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If you work as an independent contractor, you’re probably all-too-familiar with just how stressful things can be around tax time. You’re responsible for paying your own taxes rather than having them automatically deducted from your paycheck. Not to mention, independent contractors and self-employed workers also get hit with additional taxes, such as a 15.3% self-employment tax for Medicare and Social Security.

Of course, we’re not accountants and will always recommend that you trust the advice of a professional, but there are some basic tips for writing off home office expenses that can help you keep more of your money this tax year.

Take Advantage of the Home Office Deduction

The biggest deduction you may be entitled to if you’re working as an independent contractor is the home office deduction. This deduction only applies if you own your residence and have a designated room in the house that you use primarily as an office.

Be careful here. You can’t claim a home office deduction for your living room just because you have your computer desk set up in the corner; the space needs to be completely dedicated to your work.

If you qualify, you can deduct the portion of your mortgage that goes towards the square footage of your home office, which can save you a pretty penny when it comes to paying your taxes. Just be sure that you carefully document and calculate your deduction, as it’s not uncommon for those who claim this deduction to be audited.

Deduct Costs of Necessary Equipment/Supplies

Even if you aren’t eligible for a home office deduction, there are plenty of other expenses you can write off when you work as an independent contractor.

For example, if you have to purchase a new laptop or computer to conduct your work, this can be written off come tax time. The same applies to portions of your home Internet and phone bills used for work purposes, along with any office supplies (paper, ink for your printer, etc.) that you need to buy to do your job.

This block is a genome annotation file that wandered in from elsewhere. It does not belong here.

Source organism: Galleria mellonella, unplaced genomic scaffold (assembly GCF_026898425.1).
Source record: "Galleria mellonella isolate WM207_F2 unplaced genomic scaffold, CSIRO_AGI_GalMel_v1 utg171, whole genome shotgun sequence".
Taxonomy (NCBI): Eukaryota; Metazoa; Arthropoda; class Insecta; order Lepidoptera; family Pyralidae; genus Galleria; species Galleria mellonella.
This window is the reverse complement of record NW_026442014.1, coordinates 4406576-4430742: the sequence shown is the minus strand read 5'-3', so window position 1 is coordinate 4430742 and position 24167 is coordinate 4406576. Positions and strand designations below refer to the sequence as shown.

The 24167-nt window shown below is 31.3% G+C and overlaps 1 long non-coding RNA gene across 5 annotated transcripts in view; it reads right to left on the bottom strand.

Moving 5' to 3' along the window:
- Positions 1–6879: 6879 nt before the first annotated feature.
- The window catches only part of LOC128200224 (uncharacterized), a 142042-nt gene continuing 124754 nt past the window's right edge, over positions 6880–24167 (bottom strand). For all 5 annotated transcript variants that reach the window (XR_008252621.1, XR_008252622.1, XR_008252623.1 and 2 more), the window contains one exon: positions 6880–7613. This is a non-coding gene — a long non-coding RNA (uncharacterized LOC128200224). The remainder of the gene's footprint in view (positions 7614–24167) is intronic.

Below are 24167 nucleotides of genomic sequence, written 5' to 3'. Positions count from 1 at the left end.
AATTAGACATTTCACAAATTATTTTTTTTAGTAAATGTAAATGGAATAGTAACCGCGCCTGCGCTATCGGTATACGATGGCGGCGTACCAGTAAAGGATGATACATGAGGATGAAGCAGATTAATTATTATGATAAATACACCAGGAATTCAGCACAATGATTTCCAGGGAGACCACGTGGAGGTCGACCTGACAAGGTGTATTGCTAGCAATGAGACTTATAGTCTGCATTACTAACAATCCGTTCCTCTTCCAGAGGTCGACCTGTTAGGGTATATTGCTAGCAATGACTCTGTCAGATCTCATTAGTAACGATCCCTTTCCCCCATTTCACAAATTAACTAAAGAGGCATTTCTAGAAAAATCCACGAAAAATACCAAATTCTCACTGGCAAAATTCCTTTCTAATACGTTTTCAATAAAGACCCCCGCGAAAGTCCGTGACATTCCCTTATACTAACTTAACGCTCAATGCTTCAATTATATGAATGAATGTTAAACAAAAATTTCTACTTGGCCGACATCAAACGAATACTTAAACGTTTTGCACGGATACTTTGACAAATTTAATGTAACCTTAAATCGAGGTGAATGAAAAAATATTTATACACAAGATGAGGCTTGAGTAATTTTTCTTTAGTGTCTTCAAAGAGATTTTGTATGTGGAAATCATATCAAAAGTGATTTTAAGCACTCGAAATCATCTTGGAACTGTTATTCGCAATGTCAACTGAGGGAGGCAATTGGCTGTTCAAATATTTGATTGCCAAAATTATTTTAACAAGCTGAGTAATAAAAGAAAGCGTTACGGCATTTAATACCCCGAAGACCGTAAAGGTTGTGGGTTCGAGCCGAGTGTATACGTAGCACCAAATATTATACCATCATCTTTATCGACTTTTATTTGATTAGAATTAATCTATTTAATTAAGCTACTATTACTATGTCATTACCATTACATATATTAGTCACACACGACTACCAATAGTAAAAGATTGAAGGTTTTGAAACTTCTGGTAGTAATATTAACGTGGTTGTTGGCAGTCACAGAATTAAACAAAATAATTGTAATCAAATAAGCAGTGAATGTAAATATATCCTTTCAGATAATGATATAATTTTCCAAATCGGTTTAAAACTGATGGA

Be sure to track any work-related travel that you do in your own car. Write down the dates and times of your travel, along with your car’s odometer readings before and after the trip.

Keep Receipts and Documentation Organized

At the end of the year, it might be tempting to simply estimate how much you spent on your home office throughout the year, but it’s important that you actually keep track of this information throughout the year. This means having a dedicated folder or file where you keep all of your work-related receipts, along with a spreadsheet file where you track your annual totals.

Yes, it will take some time on your part to keep this information organized, but it will also help save you time and stress when it comes time to file your taxes. Plus, in the unlikely event that you do get audited, you’ll have all the documentation you need.

Write Off Insurance and Retirement Expenses

If you’re paying for your own insurance and/or contributing to your own retirement fund, understand that this can help you come tax time as well.

Specifically, any funds you’ve contributed to your retirement account should be tax-free until you begin drawing on your account. Furthermore, any medical expenses, such as insurance premiums, are 100% tax-deductible as well.

As you can see, there are many tax breaks that you can enjoy when you’re working as an independent contractor. And while taking advantage of these deductions and write-offs does take some research and careful tracking on your part, the results will be worth it when you’re able to keep more of your hard-earned money in your pocket at the end of the year.